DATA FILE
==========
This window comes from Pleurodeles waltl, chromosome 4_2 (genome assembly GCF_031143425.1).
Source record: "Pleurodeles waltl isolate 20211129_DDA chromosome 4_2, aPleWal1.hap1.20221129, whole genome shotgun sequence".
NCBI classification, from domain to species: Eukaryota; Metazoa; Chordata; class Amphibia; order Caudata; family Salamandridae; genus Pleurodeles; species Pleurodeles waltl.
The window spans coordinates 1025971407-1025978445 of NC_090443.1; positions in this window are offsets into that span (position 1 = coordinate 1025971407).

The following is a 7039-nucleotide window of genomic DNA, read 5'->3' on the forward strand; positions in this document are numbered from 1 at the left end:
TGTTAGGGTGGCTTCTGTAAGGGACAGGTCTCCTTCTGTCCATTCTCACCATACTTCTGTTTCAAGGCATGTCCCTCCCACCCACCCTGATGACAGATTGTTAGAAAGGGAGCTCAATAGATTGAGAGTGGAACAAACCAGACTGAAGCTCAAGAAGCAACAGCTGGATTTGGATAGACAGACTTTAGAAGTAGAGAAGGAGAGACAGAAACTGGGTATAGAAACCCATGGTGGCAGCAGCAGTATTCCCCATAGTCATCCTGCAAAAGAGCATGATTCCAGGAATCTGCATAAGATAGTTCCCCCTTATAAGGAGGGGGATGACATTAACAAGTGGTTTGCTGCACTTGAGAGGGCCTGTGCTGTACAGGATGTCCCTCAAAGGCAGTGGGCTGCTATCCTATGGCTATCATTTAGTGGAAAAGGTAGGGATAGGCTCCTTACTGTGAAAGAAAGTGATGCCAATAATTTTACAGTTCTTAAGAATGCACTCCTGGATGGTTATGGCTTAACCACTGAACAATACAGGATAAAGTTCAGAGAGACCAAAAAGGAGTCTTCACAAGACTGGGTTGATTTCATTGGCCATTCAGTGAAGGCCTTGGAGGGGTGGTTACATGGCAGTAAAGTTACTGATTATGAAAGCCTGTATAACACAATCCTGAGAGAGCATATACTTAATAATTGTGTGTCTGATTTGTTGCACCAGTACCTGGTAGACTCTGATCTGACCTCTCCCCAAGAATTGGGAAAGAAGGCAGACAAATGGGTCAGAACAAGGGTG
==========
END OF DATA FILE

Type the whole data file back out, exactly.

This window comes from Pleurodeles waltl, chromosome 4_2 (genome assembly GCF_031143425.1).
Source record: "Pleurodeles waltl isolate 20211129_DDA chromosome 4_2, aPleWal1.hap1.20221129, whole genome shotgun sequence".
NCBI classification, from domain to species: Eukaryota; Metazoa; Chordata; class Amphibia; order Caudata; family Salamandridae; genus Pleurodeles; species Pleurodeles waltl.
The window spans coordinates 1025971407-1025978445 of NC_090443.1; positions in this window are offsets into that span (position 1 = coordinate 1025971407).

The following is a 7039-nucleotide window of genomic DNA, read 5'->3' on the forward strand; positions in this document are numbered from 1 at the left end:
TGTTAGGGTGGCTTCTGTAAGGGACAGGTCTCCTTCTGTCCATTCTCACCATACTTCTGTTTCAAGGCATGTCCCTCCCACCCACCCTGATGACAGATTGTTAGAAAGGGAGCTCAATAGATTGAGAGTGGAACAAACCAGACTGAAGCTCAAGAAGCAACAGCTGGATTTGGATAGACAGACTTTAGAAGTAGAGAAGGAGAGACAGAAACTGGGTATAGAAACCCATGGTGGCAGCAGCAGTATTCCCCATAGTCATCCTGCAAAAGAGCATGATTCCAGGAATCTGCATAAGATAGTTCCCCCTTATAAGGAGGGGGATGACATTAACAAGTGGTTTGCTGCACTTGAGAGGGCCTGTGCTGTACAGGATGTCCCTCAAAGGCAGTGGGCTGCTATCCTATGGCTATCATTTAGTGGAAAAGGTAGGGATAGGCTCCTTACTGTGAAAGAAAGTGATGCCAATAATTTTACAGTTCTTAAGAATGCACTCCTGGATGGTTATGGCTTAACCACTGAACAATACAGGATAAAGTTCAGAGAGACCAAAAAGGAGTCTTCACAAGACTGGGTTGATTTCATTGGCCATTCAGTGAAGGCCTTGGAGGGGTGGTTACATGGCAGTAAAGTTACTGATTATGAAAGCCTGTATAACACAATCCTGAGAGAGCATATACTTAATAATTGTGTGTCTGATTTGTTGCACCAGTACCTGGTAGACTCTGATCTGACCTCTCCCCAAGAATTGGGAAAGAAGGCAGACAAATGGGTCAGAACAAGGGTG